· Grown out birds range on 7-8 acre fields, with less than 1000 birds per range. Mike sets up shade areas and cover for the birds, but they rarely use it. The birds are personable and easily herded, and when produced from disease-free genetics are very strong.
· Mike feeds his turkeys a ration that was developed in 1936 at Ohio State. He recommends finding old turkey ration formulas, but emphasizes that turkeys need 28% protein all the way until slaughter. His mix uses less soybeans and is heavier on wheat and milo than most, and is as natural as he can find but not organic.
· Go to a USDA inspected facility for slaughter, so that you can ship birds across state lines.
· If you are buying breeding pairs, visit the birds or ask to see pictures before you commit to buying them. The hens will contribute shape and confirmation to their offspring, toms contribute color. Genetics will dictate the amount of meat a bird will carry- some people breeding birds will produce for quantity of stock and not quality. You will want to keep an eye out for good confirmation in your breeding pairs. Hens will lay eggs every 36 hours from April through August, and can lay for an average of 9 years. Toms will be fertile for about 6 years.
· Disease-test any breeding pairs you will be keeping at 9 months. Blood can be drawn by a vet and sent to labs at most poultry science departments at Universities. (Mike is a medic and does his own blood drawing, which makes this economically feasible at his scale). Keep any new birds isolated from the existing flock unless you are sure they are disease free or they have been tested.
Mike markets his birds fresh, as historical turkeys, but with as much emphasis on "the greatest tasting turkey you will ever have." He requires his customers to put down a deposit in April for birds he will have butchered this year on November 23rd and shipped overnight on Nov 25th. Pre-ordered birds orders are invaluable for planning, but Mike will also grow out 200-300 extra birds for later sales. He butchers birds only for the Thanksgiving and Christmas market, but sells chicks and breeding pairs throughout the summer months to balance out his income.
Mike can and will talk about turkeys all day. I recommend you check out his website (www.historicalturkeys.com) and consider buying a few breeding pair of your own to try you luck with these beautiful birds. Walters Hatchery is managed by Mike Walter and owned by the Walter family. It is located at Rt 3, box 1409, Stilwell, OK, 74960. 918-778-3535. email@example.com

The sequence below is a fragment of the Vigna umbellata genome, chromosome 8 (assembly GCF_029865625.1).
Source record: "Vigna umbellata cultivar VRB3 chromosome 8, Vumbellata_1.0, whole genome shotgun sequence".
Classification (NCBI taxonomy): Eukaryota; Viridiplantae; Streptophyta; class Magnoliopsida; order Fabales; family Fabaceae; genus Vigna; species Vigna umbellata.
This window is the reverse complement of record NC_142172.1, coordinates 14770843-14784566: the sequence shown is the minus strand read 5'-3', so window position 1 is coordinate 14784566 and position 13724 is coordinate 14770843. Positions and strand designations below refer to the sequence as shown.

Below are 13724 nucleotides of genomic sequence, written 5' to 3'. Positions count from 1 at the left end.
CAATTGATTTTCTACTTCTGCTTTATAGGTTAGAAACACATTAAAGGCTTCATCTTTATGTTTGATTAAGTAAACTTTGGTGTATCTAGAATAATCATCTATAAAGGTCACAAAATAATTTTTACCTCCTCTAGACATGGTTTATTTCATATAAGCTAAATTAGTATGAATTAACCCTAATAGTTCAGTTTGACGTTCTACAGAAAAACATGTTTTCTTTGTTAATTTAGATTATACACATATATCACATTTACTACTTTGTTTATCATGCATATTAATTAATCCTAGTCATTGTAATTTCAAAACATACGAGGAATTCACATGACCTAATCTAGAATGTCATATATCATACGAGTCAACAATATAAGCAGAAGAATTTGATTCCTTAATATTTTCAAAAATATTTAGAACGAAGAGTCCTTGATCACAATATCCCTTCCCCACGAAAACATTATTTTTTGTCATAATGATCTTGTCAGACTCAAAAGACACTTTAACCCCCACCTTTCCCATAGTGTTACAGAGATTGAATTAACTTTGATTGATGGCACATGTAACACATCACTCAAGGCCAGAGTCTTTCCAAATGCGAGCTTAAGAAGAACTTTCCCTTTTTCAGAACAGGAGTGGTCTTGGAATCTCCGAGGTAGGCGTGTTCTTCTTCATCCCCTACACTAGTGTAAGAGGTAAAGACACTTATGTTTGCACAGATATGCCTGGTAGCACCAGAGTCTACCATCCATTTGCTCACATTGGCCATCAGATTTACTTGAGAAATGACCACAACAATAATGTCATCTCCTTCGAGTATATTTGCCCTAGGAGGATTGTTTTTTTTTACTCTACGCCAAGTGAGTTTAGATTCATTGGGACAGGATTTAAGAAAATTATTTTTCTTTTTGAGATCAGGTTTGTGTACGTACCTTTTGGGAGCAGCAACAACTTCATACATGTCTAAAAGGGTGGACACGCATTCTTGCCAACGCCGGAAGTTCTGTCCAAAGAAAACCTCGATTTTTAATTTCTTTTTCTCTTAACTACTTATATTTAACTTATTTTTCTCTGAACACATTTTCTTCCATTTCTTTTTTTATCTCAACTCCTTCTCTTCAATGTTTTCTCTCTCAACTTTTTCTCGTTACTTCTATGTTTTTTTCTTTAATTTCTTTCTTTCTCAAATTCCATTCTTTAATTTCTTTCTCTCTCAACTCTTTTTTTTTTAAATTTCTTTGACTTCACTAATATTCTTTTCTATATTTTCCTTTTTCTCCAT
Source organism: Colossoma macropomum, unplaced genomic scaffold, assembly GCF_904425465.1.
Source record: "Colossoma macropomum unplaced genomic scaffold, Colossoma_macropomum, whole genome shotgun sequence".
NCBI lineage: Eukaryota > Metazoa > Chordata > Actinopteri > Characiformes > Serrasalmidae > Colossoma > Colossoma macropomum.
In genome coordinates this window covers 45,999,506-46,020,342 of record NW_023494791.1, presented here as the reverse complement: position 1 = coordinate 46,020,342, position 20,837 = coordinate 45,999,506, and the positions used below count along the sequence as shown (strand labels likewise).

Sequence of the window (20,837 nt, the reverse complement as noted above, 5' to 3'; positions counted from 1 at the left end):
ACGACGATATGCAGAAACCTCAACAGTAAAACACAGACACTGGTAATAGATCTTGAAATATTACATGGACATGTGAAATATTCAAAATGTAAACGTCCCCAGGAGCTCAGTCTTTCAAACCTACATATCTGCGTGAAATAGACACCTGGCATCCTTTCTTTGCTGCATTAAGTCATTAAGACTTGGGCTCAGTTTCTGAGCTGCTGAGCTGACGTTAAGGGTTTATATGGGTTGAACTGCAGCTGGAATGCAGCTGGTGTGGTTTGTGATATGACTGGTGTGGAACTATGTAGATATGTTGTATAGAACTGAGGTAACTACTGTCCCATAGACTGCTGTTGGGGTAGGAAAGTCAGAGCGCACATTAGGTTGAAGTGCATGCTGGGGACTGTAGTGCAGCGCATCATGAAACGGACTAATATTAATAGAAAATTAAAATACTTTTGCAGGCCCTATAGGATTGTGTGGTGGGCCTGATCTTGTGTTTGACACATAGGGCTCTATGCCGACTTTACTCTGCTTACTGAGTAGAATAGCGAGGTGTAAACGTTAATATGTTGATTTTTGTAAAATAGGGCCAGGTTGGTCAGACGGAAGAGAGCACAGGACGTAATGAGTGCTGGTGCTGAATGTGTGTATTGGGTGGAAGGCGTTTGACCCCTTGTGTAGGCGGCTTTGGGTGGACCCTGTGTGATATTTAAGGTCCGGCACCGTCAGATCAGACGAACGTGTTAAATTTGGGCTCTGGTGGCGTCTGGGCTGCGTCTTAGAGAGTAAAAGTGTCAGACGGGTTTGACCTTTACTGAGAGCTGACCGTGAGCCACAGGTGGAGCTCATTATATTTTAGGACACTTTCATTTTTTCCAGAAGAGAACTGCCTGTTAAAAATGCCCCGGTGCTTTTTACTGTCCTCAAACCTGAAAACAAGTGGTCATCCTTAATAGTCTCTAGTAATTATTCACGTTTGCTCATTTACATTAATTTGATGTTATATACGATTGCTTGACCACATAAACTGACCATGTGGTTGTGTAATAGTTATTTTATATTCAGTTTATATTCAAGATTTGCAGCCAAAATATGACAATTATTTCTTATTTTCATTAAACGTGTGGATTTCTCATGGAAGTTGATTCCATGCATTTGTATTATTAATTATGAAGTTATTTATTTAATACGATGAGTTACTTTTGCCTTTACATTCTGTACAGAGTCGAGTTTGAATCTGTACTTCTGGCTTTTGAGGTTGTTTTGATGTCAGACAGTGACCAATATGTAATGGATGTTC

Additional Note: Joel Salatin did a workshop and stopped by the APPPA table at the Ohio Small Farm Field Day in September this year. He has been doing a lot of work on turkeys and had a few interesting things to say:
· Get the young birds out on grass early- even at only 1-2 weeks. Joel raises his young birds in insulated houses that are out on clean,fresh grass (not used for poultry in the last year). He does not use any bedding at all until the birds are at least 7 days old, when they can tell the difference between food and bedding, and even then only to treat damp spots.
· Turkeys have a hard time with fences. If you want to get them used to moveable fence, you have to start early, otherwise they will just run through it. Joel starts with a short fence using rebar and heavy black landscape cloth when the chicks are two weeks old (they roam out of their insulated house to the fence). He then moves the 5-6 week old birds to a day range with shelter pens surrounded by poultry netting that has been DOUBLED so that the holes are small enough and the young turkeys can't squeeze through. Joel has found that they learn well enough that the fence is a barrier at this early age that they will then respect a fence for the rest of their life.
· Joel confirms Mike's perspective that turkeys are indeed different to raise up than chickens, and that you need to try as much as possible to duplicate their natural habitat. He notes a major difference being that turkeys like a lot of space to roam, and do best in open topped LARGE ranges (such as Mike's 7 acre runs). The density of the birds can be high, but they want to all be able to range over a lot of territory every day. Birds go out into these large ranges when 6 weeks of age.
· Turkeys are very personable and friendly, and will sit on your back porch if you don't contain them, so keep this in mind!